Trusts and Medicaid: Protecting Assets

People regularly ask us whether they should use a trust to protect assets n case they go to a nursing home. The answer is, … maybe. If your crystal ball can predict the future, then we can answer that question with certainty (our crystal ball doesn’t work).

Medicaid has rules that apply to any trust you create (called a self-settled trust). The rules apply if you, your spouse or others (named in the statute) who act for you create the trust or if the trust is funded with your assets. Exceptions to this general rule include true third party-trusts (because you didn’t create or fund them), testamentary trusts and properly structured special needs trusts.

If your trust is revocable, then it doesn’t protect anything. Revocable trusts are used for many purposes, such as avoiding probate, but they won’t do you any good if your goal is to protect money or property if you go to a nursing home.

If your trust is irrevocable, then an any circumstances test will be applied. If there are any circumstances, no matter how hypothetical or even unlikely, under which income or principal could be paid to or for the benefit of the applicant, then income and/or principal are deemed available to the full extent it could be paid. If there are no circumstances under which income or principal could be paid to or for the benefit of the applicant, then the transfer penalty rules apply if the trust was funded within the look back period. The any circumstances test has been construed to mean that if anyone, whether acting as trustee, trust protector, beneficiary, or in any other capacity could cause income or principal to be paid to the benefits applicant, then the trust is available. One court stated it this way: “If the grantor of the irrevocable trust leaves open even a “peppercorn” of discretion for the trustee to pay the grantor from the principal of the trust under any circumstance, the entire principal of the trust will be deemed available to the applicant and therefore will be treated as a “countable asset,” making the applicant ineligible for Medicaid benefits.”

In Hegadorn, a trust for the sole benefit of the Community Spouse (see 42 USC 1396p(c)(2)(B)(i)) did not per se violate the any circumstances rule because the spouses were not alter egos. “[A] trust’s payments to “a community spouse does not automatically render the assets held by the trust countable for the purpose of an institutionalized spouse’s initial eligibility determination.” In Hegadorn, the case was remanded to review a supplemental care trust to determine whether it, as remainder beneficiary, might create a set of circumstances where the applicant might receive payments. However, in Daily, a different result was reached where the court foudn that “payments to the spouse benefit the transferring individual.”

Most of the reported cases indicate that a reserved right to live in a home does not violate the any circumstances test with respect to principal if the applicant had a right to income and the applicant is required to pay the expenses associated with the right of use. In these cases, the right to use the property was deemed to be in lieu of receiving income. Although the cases do not directly compare this type of interest to a life estate, the implication is that a beneficiary with a right to use residential property has the same duty to avoid waste or taking action that diminishes value that a life tenant has toward remainermen.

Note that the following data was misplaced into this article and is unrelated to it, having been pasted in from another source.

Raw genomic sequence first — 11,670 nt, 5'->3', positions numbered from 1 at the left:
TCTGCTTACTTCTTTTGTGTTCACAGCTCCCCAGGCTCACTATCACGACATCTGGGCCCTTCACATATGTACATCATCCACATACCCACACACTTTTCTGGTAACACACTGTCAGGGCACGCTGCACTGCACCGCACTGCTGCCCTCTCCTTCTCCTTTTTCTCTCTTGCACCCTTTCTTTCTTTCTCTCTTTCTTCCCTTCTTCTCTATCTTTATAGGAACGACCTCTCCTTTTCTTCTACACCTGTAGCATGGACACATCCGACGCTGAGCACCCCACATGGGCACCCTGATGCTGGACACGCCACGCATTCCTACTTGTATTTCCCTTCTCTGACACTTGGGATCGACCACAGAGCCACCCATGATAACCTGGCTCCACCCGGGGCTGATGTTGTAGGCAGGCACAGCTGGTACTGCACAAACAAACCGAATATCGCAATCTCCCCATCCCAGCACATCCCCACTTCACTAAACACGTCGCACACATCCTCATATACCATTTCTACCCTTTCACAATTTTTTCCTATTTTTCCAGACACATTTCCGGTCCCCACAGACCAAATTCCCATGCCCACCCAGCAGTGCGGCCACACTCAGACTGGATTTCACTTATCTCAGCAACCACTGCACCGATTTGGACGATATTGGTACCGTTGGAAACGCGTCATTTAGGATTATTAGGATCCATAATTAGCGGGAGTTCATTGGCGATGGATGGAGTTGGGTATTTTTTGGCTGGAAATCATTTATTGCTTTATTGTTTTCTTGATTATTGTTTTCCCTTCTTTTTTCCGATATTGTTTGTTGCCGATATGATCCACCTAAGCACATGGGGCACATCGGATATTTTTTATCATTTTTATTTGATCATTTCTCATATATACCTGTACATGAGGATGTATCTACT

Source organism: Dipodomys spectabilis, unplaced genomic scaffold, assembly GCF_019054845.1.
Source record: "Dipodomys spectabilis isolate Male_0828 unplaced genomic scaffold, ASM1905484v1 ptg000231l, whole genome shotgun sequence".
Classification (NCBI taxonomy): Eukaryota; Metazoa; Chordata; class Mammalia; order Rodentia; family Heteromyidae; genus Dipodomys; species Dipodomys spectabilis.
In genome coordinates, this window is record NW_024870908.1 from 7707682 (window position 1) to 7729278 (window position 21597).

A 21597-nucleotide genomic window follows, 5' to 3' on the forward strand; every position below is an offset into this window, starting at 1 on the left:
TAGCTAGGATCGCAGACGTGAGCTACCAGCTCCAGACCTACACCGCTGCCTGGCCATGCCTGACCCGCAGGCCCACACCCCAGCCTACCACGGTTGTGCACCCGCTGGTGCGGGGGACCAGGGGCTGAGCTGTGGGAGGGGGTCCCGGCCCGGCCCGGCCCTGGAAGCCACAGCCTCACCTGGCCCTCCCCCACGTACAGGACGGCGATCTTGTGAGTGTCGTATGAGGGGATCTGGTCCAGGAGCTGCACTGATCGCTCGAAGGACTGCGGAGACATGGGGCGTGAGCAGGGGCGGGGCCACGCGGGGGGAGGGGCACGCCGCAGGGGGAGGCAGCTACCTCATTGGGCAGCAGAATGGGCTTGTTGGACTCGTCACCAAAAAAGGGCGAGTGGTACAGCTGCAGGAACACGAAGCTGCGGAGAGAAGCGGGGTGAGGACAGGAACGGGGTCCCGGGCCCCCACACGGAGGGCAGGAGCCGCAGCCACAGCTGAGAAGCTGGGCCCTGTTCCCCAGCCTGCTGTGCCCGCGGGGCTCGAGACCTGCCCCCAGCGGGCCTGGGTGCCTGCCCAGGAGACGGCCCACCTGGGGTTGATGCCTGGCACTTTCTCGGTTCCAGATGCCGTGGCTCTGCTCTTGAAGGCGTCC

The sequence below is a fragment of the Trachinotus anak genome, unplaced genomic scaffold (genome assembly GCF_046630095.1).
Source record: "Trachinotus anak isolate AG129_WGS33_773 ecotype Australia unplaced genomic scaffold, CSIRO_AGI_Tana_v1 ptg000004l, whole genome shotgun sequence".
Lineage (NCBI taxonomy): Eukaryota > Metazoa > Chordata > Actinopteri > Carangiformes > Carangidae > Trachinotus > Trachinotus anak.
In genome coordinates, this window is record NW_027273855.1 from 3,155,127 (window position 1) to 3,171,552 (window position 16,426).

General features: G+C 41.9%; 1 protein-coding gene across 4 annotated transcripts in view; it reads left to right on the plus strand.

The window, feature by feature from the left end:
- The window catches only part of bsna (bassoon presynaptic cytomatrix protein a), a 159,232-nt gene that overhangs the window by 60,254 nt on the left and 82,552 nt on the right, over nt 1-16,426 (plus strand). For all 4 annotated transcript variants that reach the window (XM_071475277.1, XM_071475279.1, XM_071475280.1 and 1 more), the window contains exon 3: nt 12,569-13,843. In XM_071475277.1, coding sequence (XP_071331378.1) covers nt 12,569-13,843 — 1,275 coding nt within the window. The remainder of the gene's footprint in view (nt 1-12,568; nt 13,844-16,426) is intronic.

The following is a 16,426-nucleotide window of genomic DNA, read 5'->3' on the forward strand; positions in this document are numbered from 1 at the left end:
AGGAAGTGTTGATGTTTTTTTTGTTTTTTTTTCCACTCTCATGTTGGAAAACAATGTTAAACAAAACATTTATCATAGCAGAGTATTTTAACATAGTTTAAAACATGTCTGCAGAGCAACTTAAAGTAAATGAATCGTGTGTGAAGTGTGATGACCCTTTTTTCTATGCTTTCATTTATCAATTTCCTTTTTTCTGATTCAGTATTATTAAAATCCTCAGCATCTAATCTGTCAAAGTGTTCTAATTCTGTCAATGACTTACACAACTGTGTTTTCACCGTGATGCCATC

Where the trustee had discretion to make loans to an applicant without adequate security, the trust failed the any circumstances test. In another case, the power to make unsecured loans to any person caused the trut to be available.

In a case where the trustee had discretion to pay the settlor’s tax obligations, the trust principal was deemed available.

In one case, although the settlor was not a beneficiary, the trust suggested that the trustee should consider her circumstances and suggested that the trustee find a way to help her if needed. Because the trustee had “uncontrolled discretion,” this was deemed to create a circumstance where the trust was available.

A power to substitute trust assets (retained to achieve grantor trust status under the tax code) could create problems, but one court found that where the power is limited to substituting assets for others of equivolent value, any transaction would be “a sale of trust assets to unrelated third parties, followed by a reinvestment of sale proceeds by the trust.”

Although more recent cases, relying on State trust law and the Restatement on Trusts, tend to find that a limited power of appointment does not violate the any circumstances test, some earlier cases found otherwise. They conjectured that an applicant could collude with a potential recipient to make payments in return for exercise of the power.

In sum, if the trust gives anyone discretion to make income or principal available to the benefits applicant, then the trust likely fails the any circumstances test. With that in mind, if you want a Medicaid asset protection trust, then you must be prepared to give away all of your right to income and/or principal. That reality gets us back the original answer to the question of whether to use a trust. The answer is “maybe.”

Recently I met with a family where an irrevocable income trust was established years ago. Ostensibly, the purpose was to protect trust principal in the event the settlors needed nursing home care. As events turned out, they didn’t go to a nursing home; they went assisted living which is private pay in Georgia. The trust principal, assuming the trust was properly administered, was unavailable to help with those expenses. The lesson here is that when we do advance planning, we have to make assumptions. Sometimes those assumptions are correct and sometimes life takes an unexpected turn at Albuquerque.


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